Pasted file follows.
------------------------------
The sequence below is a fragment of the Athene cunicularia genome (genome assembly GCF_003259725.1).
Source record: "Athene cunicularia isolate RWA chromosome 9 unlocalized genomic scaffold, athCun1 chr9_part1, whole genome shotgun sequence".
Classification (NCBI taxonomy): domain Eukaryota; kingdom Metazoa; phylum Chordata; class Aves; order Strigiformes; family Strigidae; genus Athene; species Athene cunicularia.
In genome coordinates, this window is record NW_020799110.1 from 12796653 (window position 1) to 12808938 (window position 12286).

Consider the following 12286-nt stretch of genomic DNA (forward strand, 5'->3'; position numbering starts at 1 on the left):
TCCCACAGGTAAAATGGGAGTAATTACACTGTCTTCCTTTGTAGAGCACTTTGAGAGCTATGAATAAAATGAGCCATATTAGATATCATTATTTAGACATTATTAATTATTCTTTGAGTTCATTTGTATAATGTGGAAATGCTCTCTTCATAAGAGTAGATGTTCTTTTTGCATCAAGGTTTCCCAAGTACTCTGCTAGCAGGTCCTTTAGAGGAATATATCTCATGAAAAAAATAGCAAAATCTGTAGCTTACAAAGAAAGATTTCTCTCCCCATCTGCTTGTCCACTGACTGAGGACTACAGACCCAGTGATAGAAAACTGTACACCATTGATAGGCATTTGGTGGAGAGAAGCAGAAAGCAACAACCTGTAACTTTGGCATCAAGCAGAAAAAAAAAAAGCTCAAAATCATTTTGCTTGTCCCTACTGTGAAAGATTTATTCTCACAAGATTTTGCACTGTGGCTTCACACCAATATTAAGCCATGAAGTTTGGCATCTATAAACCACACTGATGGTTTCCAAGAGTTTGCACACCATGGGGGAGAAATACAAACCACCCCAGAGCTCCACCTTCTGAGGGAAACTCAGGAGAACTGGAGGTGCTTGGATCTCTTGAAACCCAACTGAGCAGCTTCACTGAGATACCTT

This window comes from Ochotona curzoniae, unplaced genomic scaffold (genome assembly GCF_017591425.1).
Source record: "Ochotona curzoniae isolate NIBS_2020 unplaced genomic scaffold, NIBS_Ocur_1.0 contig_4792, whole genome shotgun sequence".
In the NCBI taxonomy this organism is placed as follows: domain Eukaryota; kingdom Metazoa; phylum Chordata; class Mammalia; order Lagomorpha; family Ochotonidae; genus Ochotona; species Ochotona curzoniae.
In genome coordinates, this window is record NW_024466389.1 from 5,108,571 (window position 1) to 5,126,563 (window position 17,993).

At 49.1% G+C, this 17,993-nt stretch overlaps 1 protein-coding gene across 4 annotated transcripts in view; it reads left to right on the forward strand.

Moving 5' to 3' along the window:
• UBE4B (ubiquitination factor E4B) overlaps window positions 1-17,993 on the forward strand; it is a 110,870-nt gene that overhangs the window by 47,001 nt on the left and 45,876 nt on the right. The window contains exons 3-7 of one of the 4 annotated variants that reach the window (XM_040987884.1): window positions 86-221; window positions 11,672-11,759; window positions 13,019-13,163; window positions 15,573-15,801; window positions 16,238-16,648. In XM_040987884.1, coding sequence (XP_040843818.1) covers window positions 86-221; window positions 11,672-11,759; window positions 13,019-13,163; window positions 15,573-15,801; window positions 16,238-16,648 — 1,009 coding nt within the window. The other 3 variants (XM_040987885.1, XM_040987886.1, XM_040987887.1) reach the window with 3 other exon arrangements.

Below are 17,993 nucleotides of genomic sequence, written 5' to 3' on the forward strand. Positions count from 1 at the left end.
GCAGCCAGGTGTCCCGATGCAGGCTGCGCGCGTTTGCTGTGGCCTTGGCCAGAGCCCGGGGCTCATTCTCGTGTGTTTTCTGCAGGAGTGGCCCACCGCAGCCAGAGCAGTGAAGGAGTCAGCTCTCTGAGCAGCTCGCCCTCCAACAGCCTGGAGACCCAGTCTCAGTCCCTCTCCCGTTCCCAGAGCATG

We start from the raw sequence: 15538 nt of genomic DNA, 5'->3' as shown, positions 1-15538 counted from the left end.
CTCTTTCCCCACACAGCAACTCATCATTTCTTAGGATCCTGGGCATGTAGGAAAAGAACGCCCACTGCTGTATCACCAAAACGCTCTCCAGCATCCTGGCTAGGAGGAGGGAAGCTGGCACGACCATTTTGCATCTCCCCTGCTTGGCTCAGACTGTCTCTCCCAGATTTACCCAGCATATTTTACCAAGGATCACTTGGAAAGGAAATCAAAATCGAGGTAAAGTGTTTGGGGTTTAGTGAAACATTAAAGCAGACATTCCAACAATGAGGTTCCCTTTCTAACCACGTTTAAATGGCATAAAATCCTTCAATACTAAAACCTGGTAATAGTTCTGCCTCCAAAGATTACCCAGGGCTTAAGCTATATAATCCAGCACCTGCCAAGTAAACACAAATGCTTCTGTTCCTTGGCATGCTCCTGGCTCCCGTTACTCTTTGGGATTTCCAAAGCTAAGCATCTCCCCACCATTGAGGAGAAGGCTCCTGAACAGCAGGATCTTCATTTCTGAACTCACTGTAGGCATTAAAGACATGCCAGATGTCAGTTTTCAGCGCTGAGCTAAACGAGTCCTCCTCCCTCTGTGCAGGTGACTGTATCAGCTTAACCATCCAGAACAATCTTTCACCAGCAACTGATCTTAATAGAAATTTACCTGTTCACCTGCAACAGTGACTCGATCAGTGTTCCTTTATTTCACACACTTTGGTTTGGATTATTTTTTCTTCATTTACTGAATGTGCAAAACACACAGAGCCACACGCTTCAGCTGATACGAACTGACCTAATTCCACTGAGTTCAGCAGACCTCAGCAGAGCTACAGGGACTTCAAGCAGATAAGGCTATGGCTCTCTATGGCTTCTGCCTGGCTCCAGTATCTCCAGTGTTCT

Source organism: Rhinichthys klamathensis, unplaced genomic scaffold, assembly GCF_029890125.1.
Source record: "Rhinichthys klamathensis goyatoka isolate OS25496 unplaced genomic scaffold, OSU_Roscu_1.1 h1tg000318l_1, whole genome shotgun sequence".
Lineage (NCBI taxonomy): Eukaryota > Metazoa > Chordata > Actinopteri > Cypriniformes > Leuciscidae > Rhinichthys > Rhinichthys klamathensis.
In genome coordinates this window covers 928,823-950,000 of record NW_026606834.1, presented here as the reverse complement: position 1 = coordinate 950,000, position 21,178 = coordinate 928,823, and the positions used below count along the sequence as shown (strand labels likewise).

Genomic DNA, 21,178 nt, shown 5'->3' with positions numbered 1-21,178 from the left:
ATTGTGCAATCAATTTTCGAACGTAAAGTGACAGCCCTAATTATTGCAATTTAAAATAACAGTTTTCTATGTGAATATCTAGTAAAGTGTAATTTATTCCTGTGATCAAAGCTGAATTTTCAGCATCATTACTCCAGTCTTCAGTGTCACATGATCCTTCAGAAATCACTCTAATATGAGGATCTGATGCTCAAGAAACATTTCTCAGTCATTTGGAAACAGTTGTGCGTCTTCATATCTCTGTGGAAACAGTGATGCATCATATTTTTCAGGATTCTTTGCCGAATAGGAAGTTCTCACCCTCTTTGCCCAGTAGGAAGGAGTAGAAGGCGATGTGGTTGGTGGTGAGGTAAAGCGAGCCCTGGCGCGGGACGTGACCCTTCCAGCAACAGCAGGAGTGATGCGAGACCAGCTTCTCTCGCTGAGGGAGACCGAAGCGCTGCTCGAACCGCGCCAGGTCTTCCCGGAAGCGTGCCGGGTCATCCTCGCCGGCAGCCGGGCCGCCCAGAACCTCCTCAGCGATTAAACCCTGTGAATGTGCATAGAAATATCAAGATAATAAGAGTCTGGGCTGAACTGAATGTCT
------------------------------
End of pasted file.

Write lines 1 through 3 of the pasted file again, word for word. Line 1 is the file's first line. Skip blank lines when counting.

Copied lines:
The sequence below is a fragment of the Athene cunicularia genome (genome assembly GCF_003259725.1).
Source record: "Athene cunicularia isolate RWA chromosome 9 unlocalized genomic scaffold, athCun1 chr9_part1, whole genome shotgun sequence".
Classification (NCBI taxonomy): domain Eukaryota; kingdom Metazoa; phylum Chordata; class Aves; order Strigiformes; family Strigidae; genus Athene; species Athene cunicularia.